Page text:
Career Transitions

Turning chaos into careers.

College Students, Social Media, and the Job Search

Job seekers continue to miss a key element in their search.

It’s no secret that many recent college graduates are finding themselves unemployed or underemployed after graduation. While the numbers vary depending on the source, one of the best sources, the Georgetown Public Policy Institute's Center for Education and the Workforce puts the current unemployment rate for recent college graduates at 6.8%.

And if you read the articles about students who are struggling to find jobs, you would assume that they are doing all they can to find work. But Millennial Branding, a Gen Y consulting firm, and StudentAdvisor.com just released a survey on student career development which sheds an interesting light on the issue.

They sent email surveys to several hundred current college students nationwide to learn how students are preparing for and developing their careers while in college. And the answer seems to be: they aren’t. The authors of the study describe the students’ efforts as not aggressive enough for the current job market.

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They identify three specific behaviors which are hurting students: they don’t complete internships, market themselves on LinkedIn, or engage in professional development activities. I covered some of these same points in a recent blog post.

Arguably the most computer-savvy generation in college, fewer than one-third of the students are using LinkedIn despite evidence that more recruiters are using social media (and specifically LinkedIn) to seek qualified candidates. The study goes on to note that many are not taking advantage of easy branding initiatives, such as business cards, personal domain names, or professional blogs. In fact, 93% could not articulate an understanding of personal branding.

One of the study’s authors, Dan Schawbel states,"Part of the reason why students are struggling to find jobs is because they fail to develop their careers while in college. Students should strive to market themselves online through social networks, and actively network offline, in order to secure internships and jobs."

Creating a social media brand can be a challenge for a student or anyone new to the workplace. It can be hard to create an online profile on LinkedIn when you don’t have a lot of experience, or the experience you have is seemingly unrelated to your career plans. It is tempting to wait until you have acquired relevant experience or have a clear career direction before starting your social media platform, but that would be a mistake.

Building your social media brand can help you clarify your thinking about your career. Branding, after all, is about establishing your identity and distinguishing yourself from the competition. Branding can boost your confidence in the job search.  Here are some other advantages to branding:

  • Branding helps you gain clarity about yourself and your career ambitions. You have to take the time to think about what is important to you and what you stand for.
  • You will also have to find ways to differentiate yourself from others—what are your strengths and what will make you stand out? What do you do particularly well?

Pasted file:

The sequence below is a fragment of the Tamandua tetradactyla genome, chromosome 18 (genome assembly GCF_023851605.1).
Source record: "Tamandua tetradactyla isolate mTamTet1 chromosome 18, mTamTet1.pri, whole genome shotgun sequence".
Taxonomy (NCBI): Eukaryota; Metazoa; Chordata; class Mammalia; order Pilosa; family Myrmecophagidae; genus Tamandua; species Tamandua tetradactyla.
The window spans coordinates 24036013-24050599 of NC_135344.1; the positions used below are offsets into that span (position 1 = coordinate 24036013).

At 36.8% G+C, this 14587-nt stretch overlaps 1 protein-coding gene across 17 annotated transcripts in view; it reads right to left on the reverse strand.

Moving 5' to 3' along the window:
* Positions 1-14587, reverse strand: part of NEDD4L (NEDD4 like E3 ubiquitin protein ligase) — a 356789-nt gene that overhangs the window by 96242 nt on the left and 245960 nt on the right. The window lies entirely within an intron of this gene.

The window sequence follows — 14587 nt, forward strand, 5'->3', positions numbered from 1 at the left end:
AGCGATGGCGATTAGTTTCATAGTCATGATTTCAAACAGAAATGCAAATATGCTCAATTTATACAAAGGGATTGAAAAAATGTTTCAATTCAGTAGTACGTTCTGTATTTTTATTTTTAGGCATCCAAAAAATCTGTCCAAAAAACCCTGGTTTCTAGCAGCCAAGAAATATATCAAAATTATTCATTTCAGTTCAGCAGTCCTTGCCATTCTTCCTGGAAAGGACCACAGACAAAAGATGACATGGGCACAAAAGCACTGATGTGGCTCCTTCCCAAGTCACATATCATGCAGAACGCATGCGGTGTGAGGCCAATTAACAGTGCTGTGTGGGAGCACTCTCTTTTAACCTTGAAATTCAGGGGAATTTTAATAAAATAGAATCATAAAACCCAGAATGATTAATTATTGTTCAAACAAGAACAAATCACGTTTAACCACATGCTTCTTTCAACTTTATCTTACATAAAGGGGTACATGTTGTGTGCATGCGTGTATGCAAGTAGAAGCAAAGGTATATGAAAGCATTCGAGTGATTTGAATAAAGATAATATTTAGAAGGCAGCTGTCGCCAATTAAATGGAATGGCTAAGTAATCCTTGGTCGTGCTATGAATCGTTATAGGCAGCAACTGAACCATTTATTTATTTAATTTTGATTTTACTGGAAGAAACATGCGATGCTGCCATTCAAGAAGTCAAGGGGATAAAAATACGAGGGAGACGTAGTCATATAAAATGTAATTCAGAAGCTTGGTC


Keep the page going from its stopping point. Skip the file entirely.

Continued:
• When you identify your brand you will be able to create key selling points that you can emphasize in all your job marketing tools including your resume and cover letter.
  • Your responses to interview questions will be clearer: you will be able to identify your key skills and differentiate yourself from other interviewees.
  • A strong personal brand can help you overcome stereotypes- you get to define yourself according to your own terms.

One of my favorite branding exercises comes from the excellent book "Personal Branding for Dummies" by Susan Chritton. She describes an exercise created by William Arruda called “Same/Different.” Start by writing a list illustrating how you are the same as other job candidates—and then explain how you are different. For example, a “same” statement would be “I am getting a bachelor’s degree in business.” That certainly describes a large group of potential candidates. But the “different” statement might be, “I am double-majoring in business and Spanish.” Now that sets you apart. You might say, “I’m an honors student”, which again is a great statement but one that can be made by others. So you might write, “I wrote an honors thesis on problem-solving techniques.” That would be more unique and interesting to an employer. Take your strongest, yet generic, attributes and see if you can put a unique spin on them.

Clearly one of the most important (and relatively easy) steps you can take in the job search process is to improve your social media platform. You need to start thinking about your career long before you graduate. Just keep in mind that you don’t need to know exactly which career—that’s not the point. The point is to start testing the waters and see what careers might work for you.

 ©2012 Katharine Brooks. All rights reserved. Find me on Facebook and Twitter.

Image Credit: Flickr Creative Commons The Seafarer

Katharine Brooks, Ed.D., is the Executive Director of the Office of Personal and Career Development at Wake Forest University. She is the author of You Majored in What?

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